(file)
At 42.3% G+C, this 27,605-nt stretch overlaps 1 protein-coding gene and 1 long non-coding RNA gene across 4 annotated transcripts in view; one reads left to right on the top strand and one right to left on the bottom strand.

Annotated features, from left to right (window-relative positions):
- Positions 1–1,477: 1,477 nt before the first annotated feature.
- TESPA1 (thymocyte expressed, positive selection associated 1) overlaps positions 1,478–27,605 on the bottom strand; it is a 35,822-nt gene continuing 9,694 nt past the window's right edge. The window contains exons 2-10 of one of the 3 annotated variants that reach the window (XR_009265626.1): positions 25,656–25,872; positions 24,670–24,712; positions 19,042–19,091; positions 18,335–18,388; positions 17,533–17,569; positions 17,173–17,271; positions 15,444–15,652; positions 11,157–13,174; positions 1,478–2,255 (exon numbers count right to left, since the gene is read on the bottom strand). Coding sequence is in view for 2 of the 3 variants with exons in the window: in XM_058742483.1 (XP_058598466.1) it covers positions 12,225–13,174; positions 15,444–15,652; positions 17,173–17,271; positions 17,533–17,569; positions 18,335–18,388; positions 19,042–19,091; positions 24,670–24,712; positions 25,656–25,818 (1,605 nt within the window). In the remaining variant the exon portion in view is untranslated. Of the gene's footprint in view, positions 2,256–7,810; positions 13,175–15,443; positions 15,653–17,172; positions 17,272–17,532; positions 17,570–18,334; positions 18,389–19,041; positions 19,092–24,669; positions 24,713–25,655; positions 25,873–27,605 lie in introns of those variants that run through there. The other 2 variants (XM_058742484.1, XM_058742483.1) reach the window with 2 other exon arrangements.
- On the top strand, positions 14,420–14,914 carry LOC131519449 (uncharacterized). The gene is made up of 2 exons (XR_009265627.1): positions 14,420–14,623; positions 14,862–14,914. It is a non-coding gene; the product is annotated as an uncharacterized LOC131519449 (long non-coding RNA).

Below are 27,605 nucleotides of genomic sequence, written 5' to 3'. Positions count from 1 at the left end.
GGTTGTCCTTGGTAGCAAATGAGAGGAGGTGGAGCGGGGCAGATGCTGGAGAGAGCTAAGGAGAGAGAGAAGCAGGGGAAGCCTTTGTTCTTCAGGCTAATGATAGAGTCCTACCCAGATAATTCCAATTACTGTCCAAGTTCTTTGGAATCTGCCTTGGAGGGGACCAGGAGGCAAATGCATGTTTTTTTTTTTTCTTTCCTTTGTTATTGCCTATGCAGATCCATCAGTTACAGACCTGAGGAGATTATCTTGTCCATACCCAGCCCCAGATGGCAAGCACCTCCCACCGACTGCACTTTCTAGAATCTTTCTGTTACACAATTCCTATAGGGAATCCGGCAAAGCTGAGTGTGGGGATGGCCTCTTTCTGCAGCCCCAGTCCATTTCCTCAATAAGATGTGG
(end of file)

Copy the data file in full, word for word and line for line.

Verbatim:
At 42.3% G+C, this 27,605-nt stretch overlaps 1 protein-coding gene and 1 long non-coding RNA gene across 4 annotated transcripts in view; one reads left to right on the top strand and one right to left on the bottom strand.

Annotated features, from left to right (window-relative positions):
- Positions 1–1,477: 1,477 nt before the first annotated feature.
- TESPA1 (thymocyte expressed, positive selection associated 1) overlaps positions 1,478–27,605 on the bottom strand; it is a 35,822-nt gene continuing 9,694 nt past the window's right edge. The window contains exons 2-10 of one of the 3 annotated variants that reach the window (XR_009265626.1): positions 25,656–25,872; positions 24,670–24,712; positions 19,042–19,091; positions 18,335–18,388; positions 17,533–17,569; positions 17,173–17,271; positions 15,444–15,652; positions 11,157–13,174; positions 1,478–2,255 (exon numbers count right to left, since the gene is read on the bottom strand). Coding sequence is in view for 2 of the 3 variants with exons in the window: in XM_058742483.1 (XP_058598466.1) it covers positions 12,225–13,174; positions 15,444–15,652; positions 17,173–17,271; positions 17,533–17,569; positions 18,335–18,388; positions 19,042–19,091; positions 24,670–24,712; positions 25,656–25,818 (1,605 nt within the window). In the remaining variant the exon portion in view is untranslated. Of the gene's footprint in view, positions 2,256–7,810; positions 13,175–15,443; positions 15,653–17,172; positions 17,272–17,532; positions 17,570–18,334; positions 18,389–19,041; positions 19,092–24,669; positions 24,713–25,655; positions 25,873–27,605 lie in introns of those variants that run through there. The other 2 variants (XM_058742484.1, XM_058742483.1) reach the window with 2 other exon arrangements.
- On the top strand, positions 14,420–14,914 carry LOC131519449 (uncharacterized). The gene is made up of 2 exons (XR_009265627.1): positions 14,420–14,623; positions 14,862–14,914. It is a non-coding gene; the product is annotated as an uncharacterized LOC131519449 (long non-coding RNA).

Below are 27,605 nucleotides of genomic sequence, written 5' to 3'. Positions count from 1 at the left end.
GGTTGTCCTTGGTAGCAAATGAGAGGAGGTGGAGCGGGGCAGATGCTGGAGAGAGCTAAGGAGAGAGAGAAGCAGGGGAAGCCTTTGTTCTTCAGGCTAATGATAGAGTCCTACCCAGATAATTCCAATTACTGTCCAAGTTCTTTGGAATCTGCCTTGGAGGGGACCAGGAGGCAAATGCATGTTTTTTTTTTTTCTTTCCTTTGTTATTGCCTATGCAGATCCATCAGTTACAGACCTGAGGAGATTATCTTGTCCATACCCAGCCCCAGATGGCAAGCACCTCCCACCGACTGCACTTTCTAGAATCTTTCTGTTACACAATTCCTATAGGGAATCCGGCAAAGCTGAGTGTGGGGATGGCCTCTTTCTGCAGCCCCAGTCCATTTCCTCAATAAGATGTGG